• Mary was also one of the three women who featured in the famous black and white photo-op of 57 Jazz greats. The photograph was titled “A Great Day in Harlem.”

A Star is Born

Mary Lou Williams utilized jazz as her tool of expression, an extensive and powerful medium where she could act as a necessary and pivotal symbol for colored people - conveying and communicating the complexities they faced at every juncture of their lives. She accurately depicted the suffering and yielding that resulted in the historic black music traditions. She explored the rise of soul and rock music, further concentrating on the recording industry's lack of appreciation towards black art. She also took on the fallacies of music critics, especially the expedient and jealous characters who dominated the scene. 

She was revered and adored by her contemporaries and also musicians who have witnessed and still witnessing her artistic excellence and endurance. Mary was an exemplary storyteller who depicted her pursuits, her challenges, and her passions through her compositions. Her work evokes her artistic prowess, offering a colloquial commentary of life through her eyes. This is a woman who remarkably reveals at every turn of life, her astute belief in the beauty of black music. She used the piano as her choice of weapon against the brutal and sometimes volatile backdrop of society back then. Her reflections offer a thrilling account of her own resourcefulness and resilience as a black female musician, one that is also enriched by her lexicon of love.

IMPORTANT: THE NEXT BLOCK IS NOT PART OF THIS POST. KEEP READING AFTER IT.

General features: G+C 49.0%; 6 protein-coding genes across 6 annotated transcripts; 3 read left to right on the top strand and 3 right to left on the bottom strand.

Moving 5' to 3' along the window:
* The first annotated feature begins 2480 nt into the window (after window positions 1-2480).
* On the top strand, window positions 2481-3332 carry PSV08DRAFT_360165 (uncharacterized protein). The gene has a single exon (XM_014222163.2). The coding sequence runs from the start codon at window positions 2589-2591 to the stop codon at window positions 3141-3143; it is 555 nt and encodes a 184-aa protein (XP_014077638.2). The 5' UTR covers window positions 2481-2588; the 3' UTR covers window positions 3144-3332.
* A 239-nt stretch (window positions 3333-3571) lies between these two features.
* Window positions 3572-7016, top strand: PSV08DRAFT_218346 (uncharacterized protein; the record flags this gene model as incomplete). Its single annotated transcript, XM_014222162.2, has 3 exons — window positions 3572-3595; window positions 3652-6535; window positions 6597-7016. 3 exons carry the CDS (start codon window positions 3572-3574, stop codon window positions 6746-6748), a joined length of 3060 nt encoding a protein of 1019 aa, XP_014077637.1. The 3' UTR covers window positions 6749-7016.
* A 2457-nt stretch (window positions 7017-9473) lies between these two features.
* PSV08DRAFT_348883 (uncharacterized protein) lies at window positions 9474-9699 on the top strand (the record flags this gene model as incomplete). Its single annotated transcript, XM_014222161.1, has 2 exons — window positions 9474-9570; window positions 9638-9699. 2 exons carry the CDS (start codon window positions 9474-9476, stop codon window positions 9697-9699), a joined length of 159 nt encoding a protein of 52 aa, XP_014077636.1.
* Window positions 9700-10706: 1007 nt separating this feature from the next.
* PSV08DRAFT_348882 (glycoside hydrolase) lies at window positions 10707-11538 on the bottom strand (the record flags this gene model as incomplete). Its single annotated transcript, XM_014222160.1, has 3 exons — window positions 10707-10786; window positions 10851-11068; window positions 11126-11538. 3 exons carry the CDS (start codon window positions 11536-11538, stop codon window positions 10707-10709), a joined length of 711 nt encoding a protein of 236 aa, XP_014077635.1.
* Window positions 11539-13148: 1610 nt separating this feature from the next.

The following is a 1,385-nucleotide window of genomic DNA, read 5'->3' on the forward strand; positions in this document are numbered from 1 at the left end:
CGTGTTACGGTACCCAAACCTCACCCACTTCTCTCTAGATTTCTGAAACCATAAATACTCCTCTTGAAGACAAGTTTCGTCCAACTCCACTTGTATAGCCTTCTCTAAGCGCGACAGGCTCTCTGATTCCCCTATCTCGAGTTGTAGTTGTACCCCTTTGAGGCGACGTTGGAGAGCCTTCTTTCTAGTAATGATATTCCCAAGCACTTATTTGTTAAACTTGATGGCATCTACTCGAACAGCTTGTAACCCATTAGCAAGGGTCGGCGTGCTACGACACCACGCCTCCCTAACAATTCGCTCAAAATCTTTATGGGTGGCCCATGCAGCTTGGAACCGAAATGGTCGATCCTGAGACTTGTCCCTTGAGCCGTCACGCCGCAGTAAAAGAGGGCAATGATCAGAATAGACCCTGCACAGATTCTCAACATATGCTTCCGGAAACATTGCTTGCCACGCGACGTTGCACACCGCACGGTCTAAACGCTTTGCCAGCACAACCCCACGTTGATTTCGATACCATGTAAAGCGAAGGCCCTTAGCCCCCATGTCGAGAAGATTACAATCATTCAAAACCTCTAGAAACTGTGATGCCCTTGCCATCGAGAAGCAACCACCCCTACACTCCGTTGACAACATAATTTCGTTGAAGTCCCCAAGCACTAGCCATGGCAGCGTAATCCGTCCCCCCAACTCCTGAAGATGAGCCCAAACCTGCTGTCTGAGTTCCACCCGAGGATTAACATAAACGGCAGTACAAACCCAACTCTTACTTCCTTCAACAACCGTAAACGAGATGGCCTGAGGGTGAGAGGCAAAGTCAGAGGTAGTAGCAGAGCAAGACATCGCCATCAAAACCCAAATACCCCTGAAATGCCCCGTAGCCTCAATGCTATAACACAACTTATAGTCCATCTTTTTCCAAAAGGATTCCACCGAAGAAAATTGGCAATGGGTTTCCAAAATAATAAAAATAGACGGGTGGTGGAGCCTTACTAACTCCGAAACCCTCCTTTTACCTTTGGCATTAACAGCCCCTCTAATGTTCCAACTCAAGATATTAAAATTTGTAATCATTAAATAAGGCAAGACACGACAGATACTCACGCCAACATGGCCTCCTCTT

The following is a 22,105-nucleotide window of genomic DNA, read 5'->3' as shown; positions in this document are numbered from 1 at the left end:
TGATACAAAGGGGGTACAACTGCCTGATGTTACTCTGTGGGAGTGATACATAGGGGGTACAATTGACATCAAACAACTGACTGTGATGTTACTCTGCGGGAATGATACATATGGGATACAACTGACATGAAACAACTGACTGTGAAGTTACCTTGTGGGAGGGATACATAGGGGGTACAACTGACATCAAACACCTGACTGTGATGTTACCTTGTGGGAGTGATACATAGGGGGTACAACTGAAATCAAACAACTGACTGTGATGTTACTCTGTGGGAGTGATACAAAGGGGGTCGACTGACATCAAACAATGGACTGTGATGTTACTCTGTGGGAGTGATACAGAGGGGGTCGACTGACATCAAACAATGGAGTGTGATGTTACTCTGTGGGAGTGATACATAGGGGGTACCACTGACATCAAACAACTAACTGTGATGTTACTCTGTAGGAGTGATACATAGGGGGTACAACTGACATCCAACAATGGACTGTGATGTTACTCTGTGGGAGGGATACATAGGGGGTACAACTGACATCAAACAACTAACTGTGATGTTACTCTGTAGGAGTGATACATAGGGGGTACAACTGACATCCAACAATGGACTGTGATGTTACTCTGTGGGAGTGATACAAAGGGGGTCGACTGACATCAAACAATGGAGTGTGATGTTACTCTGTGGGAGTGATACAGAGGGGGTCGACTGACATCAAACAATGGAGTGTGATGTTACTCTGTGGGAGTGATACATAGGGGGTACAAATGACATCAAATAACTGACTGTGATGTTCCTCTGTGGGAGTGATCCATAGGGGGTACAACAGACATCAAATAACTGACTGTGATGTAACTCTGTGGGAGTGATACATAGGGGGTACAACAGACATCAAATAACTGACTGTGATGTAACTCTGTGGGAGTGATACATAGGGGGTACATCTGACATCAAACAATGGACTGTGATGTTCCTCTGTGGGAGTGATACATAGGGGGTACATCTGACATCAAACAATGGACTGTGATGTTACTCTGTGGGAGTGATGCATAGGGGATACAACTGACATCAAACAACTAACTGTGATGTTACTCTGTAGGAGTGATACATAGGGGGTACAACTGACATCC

Her joyful spirit and musical overtones of both gospel and jazz offer its very own exaltation. There’s a special ecstasy depicting the journey of life along with a pinch of humor - speaking volume of William’s undeniable artistry. Her impact was evident on the swing era's dance bands, which increasingly started exploring bold avenues with each successful performance. Her magic was sustained through her capacity to transcribe jazz sounds - the mild swings, the subtle dissonances, she was an instant star among the jazz circle. Her work on swing and jazz is the perfect illustration of her actual sphere of influence, which was equally wide and powerful to render creative resilience against patriarchy and racism. She was the resistance. A star was born.